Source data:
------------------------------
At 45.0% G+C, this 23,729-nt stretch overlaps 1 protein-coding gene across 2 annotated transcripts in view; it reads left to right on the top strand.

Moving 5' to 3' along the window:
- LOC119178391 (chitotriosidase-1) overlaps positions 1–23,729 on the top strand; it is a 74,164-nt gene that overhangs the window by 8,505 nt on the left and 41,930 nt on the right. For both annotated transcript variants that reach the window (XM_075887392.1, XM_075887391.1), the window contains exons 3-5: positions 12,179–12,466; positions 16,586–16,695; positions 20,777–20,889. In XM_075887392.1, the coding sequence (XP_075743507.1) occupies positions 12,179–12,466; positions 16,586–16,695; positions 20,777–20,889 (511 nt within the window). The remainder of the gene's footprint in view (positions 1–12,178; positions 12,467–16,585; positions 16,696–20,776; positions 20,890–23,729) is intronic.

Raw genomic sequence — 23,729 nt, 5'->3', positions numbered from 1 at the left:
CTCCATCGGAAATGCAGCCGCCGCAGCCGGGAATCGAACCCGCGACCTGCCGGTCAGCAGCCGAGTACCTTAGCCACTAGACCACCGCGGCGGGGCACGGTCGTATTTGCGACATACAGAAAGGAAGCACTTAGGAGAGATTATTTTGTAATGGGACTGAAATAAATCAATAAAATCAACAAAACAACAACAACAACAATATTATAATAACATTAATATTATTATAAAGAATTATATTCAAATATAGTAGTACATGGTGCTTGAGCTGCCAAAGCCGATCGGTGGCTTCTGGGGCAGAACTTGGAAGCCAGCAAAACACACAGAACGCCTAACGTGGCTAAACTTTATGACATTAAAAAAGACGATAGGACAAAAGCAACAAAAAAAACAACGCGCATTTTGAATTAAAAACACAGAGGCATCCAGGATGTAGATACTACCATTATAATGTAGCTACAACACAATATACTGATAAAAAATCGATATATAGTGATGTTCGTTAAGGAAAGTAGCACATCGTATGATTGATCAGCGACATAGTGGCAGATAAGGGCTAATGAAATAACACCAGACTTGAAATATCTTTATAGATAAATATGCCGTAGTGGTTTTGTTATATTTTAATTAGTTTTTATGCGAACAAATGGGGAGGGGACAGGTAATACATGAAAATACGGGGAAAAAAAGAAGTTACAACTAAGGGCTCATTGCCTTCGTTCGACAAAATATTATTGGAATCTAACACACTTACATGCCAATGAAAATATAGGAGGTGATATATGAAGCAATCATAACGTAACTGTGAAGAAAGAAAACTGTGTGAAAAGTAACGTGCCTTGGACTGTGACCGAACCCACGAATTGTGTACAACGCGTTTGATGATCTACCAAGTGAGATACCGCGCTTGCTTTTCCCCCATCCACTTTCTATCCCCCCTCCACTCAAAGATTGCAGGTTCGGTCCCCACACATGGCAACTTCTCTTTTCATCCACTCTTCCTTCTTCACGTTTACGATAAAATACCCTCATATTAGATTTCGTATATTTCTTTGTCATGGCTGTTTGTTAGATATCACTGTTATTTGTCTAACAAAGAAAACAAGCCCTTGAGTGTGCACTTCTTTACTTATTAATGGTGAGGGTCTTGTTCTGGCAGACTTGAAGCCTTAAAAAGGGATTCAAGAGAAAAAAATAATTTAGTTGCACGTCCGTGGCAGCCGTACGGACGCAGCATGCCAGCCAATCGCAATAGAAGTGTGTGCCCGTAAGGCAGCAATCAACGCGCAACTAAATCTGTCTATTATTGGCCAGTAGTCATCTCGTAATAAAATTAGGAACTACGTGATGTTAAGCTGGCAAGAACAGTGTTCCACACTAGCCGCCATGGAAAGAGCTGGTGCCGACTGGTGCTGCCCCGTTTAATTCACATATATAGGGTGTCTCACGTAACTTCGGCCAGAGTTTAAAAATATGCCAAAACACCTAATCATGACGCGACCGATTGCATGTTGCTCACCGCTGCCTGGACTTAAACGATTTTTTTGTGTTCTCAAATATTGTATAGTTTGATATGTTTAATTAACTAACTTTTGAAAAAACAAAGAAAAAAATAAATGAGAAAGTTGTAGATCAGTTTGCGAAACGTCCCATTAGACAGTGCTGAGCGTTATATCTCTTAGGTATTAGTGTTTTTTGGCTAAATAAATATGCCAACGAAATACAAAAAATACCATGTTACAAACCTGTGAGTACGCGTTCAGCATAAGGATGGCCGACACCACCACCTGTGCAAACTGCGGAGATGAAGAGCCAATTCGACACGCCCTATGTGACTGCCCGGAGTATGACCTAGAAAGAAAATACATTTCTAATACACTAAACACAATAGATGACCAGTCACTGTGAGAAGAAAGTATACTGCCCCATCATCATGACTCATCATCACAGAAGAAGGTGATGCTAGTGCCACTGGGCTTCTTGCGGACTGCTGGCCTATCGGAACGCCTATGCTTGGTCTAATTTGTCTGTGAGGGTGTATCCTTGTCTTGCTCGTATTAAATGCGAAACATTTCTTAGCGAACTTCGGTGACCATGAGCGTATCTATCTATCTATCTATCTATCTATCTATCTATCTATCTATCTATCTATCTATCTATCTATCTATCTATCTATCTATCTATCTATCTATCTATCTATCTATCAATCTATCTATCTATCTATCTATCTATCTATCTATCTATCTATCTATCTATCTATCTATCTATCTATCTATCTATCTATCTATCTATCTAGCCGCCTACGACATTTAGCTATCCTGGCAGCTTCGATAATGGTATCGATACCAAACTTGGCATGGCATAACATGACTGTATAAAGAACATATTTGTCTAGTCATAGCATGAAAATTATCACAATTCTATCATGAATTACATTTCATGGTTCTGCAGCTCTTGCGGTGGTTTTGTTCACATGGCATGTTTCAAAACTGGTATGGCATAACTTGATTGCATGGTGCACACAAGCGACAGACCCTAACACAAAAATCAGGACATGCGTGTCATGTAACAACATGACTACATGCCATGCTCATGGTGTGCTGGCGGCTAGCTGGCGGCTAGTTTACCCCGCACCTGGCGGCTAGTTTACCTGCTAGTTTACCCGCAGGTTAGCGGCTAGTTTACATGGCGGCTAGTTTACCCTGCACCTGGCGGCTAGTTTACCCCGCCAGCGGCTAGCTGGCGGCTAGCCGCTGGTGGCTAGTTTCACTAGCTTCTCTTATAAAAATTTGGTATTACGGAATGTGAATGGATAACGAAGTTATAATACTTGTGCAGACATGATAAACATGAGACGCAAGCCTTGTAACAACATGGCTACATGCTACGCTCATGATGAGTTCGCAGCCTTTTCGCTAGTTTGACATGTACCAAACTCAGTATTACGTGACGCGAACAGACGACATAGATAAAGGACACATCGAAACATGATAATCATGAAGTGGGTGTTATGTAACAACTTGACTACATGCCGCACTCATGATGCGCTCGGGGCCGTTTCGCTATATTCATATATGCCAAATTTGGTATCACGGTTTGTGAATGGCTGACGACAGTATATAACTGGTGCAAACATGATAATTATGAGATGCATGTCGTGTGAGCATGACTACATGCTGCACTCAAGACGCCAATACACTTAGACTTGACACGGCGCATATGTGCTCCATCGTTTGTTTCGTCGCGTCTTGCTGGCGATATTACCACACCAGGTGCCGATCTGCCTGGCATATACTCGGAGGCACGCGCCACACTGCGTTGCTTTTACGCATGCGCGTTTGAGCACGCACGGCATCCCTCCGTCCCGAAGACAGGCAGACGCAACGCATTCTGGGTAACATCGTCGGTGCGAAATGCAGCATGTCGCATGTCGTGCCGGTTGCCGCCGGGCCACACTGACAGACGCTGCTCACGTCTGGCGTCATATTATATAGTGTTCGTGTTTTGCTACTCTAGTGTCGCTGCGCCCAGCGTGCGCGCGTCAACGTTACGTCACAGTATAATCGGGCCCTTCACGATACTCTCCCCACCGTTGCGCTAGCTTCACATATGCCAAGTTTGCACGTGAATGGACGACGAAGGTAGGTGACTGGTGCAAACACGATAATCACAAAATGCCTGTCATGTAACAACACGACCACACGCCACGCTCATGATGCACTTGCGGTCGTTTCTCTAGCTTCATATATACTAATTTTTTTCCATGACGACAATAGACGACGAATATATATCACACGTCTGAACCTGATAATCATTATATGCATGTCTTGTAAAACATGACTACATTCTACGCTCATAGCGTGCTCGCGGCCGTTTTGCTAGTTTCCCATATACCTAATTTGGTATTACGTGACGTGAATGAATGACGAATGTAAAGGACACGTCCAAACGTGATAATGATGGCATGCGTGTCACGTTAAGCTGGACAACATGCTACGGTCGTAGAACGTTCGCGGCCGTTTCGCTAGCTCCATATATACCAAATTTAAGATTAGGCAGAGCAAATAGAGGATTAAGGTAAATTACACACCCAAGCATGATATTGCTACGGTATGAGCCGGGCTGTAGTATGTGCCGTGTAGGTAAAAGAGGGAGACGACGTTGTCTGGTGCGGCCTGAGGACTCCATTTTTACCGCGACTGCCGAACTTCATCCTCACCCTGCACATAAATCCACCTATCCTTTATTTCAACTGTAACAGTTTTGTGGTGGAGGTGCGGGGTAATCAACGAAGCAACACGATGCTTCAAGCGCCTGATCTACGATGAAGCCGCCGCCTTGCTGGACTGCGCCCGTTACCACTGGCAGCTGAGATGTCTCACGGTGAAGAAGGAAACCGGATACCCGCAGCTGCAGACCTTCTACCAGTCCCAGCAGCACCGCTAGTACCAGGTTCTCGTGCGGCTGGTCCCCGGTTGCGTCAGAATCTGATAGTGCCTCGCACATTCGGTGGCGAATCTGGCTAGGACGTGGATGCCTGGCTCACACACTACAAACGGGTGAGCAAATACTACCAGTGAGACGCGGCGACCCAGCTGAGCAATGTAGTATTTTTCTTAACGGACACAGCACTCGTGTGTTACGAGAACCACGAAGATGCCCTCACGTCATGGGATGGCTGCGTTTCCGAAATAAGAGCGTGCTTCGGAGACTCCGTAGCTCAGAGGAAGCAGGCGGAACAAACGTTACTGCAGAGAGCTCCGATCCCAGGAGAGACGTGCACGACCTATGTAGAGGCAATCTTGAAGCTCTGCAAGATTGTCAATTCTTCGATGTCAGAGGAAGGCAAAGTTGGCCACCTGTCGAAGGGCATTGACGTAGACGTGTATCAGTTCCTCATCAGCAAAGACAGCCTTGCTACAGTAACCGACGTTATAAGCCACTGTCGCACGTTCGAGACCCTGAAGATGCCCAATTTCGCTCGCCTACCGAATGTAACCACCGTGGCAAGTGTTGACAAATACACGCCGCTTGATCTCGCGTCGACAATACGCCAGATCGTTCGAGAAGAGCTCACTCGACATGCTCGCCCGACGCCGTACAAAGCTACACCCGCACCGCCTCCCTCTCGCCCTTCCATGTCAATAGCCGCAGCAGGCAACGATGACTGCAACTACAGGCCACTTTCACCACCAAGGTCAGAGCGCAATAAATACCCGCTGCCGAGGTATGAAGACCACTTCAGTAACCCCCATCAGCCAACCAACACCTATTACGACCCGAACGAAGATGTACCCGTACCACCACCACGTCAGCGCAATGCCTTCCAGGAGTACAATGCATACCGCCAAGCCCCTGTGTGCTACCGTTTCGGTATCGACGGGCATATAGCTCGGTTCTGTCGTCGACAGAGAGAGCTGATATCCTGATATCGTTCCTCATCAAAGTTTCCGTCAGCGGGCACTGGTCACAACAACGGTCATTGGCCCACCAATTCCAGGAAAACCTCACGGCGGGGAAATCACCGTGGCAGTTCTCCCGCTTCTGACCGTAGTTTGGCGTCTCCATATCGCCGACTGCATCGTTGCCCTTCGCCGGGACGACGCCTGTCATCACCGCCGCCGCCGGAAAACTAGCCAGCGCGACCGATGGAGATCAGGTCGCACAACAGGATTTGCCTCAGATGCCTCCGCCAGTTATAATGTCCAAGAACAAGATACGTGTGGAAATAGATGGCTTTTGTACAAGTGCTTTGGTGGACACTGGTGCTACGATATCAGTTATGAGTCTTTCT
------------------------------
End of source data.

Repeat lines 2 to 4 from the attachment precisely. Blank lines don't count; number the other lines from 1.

Moving 5' to 3' along the window:
- LOC119178391 (chitotriosidase-1) overlaps positions 1–23,729 on the top strand; it is a 74,164-nt gene that overhangs the window by 8,505 nt on the left and 41,930 nt on the right. For both annotated transcript variants that reach the window (XM_075887392.1, XM_075887391.1), the window contains exons 3-5: positions 12,179–12,466; positions 16,586–16,695; positions 20,777–20,889. In XM_075887392.1, the coding sequence (XP_075743507.1) occupies positions 12,179–12,466; positions 16,586–16,695; positions 20,777–20,889 (511 nt within the window). The remainder of the gene's footprint in view (positions 1–12,178; positions 12,467–16,585; positions 16,696–20,776; positions 20,890–23,729) is intronic.

Raw genomic sequence — 23,729 nt, 5'->3', positions numbered from 1 at the left: